I looked at her first in the face. Confirmed the distress in her face. Forced her to look into my eyes and asked her to hold on, to stay with me, and that I could help her, but it will be fast and furious and no talking. (the connection has to be made in case the outcome is poor, for the sake of self preservation)
With the help of Attending Zorro MD–Pulmonary Especial in white (cape) coat and my comrades, the patient was stabilized with: Lasix, Morhine, Nitro, and BiPAP at the bedside. Impending intubation due to respiratory failure the patient safely transferred to Intensive Care to crash in a more controlled environment.
On Sunday my antagonist who actually happens to be my forever physiology and medical treatment mentor receives the same patient as ICU transfer
my world is rocked!
My mentor rejoices in “I have shown you the path young Jedi and on your own you have prevailed!” I am famous apparently!
I am in complete amazement.
Love. (what a word)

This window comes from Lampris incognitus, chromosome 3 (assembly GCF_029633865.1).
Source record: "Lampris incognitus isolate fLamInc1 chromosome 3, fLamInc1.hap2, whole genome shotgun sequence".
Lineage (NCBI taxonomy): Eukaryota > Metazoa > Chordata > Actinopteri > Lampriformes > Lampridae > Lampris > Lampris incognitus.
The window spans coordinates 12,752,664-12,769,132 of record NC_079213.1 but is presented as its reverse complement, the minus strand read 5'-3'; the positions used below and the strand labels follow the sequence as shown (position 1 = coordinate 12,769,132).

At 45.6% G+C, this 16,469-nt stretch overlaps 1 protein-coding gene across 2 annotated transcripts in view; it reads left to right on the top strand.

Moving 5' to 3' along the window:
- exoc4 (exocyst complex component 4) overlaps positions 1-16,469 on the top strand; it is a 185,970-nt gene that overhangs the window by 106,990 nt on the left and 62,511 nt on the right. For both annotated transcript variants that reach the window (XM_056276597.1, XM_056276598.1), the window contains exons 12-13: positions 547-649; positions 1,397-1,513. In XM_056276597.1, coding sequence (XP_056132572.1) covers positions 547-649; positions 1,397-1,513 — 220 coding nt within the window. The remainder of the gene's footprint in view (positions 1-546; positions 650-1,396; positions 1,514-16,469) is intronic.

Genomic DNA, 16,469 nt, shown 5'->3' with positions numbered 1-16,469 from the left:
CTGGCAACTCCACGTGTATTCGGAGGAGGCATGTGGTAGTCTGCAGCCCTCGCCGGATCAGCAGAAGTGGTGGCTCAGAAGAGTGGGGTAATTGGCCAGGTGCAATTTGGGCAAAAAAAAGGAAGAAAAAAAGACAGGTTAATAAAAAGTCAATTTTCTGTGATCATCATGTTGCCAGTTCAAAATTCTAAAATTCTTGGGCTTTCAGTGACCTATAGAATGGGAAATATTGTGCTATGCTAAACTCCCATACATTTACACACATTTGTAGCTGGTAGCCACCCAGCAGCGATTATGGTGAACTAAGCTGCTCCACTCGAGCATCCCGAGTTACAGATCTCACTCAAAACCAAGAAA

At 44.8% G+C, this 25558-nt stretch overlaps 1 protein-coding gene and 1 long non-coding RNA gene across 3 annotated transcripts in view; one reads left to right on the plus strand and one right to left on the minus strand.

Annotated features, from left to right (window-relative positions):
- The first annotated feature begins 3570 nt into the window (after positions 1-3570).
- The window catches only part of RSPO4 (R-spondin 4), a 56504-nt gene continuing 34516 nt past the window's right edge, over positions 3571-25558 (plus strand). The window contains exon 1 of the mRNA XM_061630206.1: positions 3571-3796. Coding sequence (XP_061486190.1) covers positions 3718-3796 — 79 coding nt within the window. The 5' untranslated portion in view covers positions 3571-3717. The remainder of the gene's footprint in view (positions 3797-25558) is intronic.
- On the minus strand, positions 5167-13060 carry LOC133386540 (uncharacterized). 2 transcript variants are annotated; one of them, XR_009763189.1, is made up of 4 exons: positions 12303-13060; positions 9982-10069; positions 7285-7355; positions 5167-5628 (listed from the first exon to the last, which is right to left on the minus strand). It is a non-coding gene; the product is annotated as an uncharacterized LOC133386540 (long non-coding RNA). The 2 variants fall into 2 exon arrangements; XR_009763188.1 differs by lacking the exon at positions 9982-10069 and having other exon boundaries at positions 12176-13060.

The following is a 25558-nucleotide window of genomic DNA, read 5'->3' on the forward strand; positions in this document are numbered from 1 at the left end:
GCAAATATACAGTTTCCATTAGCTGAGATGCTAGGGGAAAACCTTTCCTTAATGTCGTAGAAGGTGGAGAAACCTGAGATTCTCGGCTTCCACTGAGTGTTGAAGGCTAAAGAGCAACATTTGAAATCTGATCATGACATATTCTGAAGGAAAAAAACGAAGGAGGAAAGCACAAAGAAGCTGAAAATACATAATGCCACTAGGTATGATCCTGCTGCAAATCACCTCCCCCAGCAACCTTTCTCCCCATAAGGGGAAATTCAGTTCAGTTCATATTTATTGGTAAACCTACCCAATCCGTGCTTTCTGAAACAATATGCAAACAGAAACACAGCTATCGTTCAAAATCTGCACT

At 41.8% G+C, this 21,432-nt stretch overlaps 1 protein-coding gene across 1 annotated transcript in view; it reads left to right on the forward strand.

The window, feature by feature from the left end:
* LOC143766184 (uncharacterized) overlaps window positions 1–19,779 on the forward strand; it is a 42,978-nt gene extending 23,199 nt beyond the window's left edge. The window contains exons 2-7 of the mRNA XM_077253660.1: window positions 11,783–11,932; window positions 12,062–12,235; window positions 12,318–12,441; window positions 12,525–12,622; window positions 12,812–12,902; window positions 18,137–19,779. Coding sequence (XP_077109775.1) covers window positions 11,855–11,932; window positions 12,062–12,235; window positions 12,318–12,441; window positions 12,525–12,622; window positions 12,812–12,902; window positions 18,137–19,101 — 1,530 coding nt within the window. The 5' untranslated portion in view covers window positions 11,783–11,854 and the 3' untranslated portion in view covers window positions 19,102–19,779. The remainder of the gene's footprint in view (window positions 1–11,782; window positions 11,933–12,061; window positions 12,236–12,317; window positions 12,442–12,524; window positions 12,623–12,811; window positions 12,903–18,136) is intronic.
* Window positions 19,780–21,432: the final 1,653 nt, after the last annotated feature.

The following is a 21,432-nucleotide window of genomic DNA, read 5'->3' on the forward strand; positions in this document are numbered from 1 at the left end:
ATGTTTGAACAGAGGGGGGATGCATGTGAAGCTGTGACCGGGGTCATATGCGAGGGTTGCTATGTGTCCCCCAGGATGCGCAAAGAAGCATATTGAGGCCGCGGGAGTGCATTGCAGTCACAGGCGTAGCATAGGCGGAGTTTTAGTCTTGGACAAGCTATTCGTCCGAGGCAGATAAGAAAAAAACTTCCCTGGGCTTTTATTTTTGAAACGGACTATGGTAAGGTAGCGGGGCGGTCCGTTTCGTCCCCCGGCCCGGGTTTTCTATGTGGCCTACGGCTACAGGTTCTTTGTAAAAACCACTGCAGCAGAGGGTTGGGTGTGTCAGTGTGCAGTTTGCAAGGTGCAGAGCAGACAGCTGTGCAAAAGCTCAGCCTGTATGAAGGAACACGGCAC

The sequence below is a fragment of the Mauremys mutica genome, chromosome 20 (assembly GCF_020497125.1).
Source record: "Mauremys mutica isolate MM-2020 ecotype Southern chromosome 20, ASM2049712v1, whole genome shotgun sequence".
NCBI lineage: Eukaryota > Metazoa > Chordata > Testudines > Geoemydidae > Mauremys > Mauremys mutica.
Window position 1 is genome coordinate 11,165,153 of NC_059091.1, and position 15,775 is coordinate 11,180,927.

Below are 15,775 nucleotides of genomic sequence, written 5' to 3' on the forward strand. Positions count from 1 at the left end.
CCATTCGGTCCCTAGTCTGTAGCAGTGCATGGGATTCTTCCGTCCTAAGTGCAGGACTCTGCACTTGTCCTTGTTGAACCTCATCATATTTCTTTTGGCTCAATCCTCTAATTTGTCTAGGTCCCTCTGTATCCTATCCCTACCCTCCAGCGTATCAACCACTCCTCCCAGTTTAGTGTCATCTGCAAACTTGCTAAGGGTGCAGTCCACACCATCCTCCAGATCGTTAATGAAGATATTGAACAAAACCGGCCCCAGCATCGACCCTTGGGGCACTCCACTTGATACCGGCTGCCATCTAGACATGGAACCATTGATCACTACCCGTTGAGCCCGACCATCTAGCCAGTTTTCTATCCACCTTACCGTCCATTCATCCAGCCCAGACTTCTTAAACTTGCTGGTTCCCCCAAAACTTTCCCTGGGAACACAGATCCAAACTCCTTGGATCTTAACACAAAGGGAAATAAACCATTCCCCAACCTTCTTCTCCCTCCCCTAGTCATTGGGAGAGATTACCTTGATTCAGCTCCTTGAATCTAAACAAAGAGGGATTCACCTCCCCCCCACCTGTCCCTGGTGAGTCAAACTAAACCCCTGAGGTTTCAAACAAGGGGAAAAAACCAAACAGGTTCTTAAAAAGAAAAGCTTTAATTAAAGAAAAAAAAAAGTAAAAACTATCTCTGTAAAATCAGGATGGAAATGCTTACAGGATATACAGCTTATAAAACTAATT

I immediately make my way to her bedside that is surrounded by family members and happy faces.
I see her.
And she takes my hand,
And tells me.
“You saved my life.”
“I could not breath.”
“It was like a tornado as soon as you walked into my room that morning.”
She pulled me closer. She hugged me tightly. I held on longer. Then went into the breakroom to cry by myself.
It was so emotional exacerbated by working shift work on no sleep, no food, and massive doses of oral caffeine in the form of coffee.
And that is the first time
And in full realization that not one person could really ever *save* one life that was not meant to be saved, but this time
And that has happened before with Nurse Fast Intervention.
but never before has it ever been remembered or sweetly reunited.
What a sweet reunion!
Those eyes of hers!
It is usually just “All in a days work” and blah. blah. blah. With conceited coolness.
Not This Time.
There is a humility here and the awareness that I was privileged to have the chance, the calmness, the knowledge, of what to do, how to do it, and the ability to relay that information to others, quickly. All quite naturally.
to get what I need for those who need.
Well, I just had to spread my infectious happiness.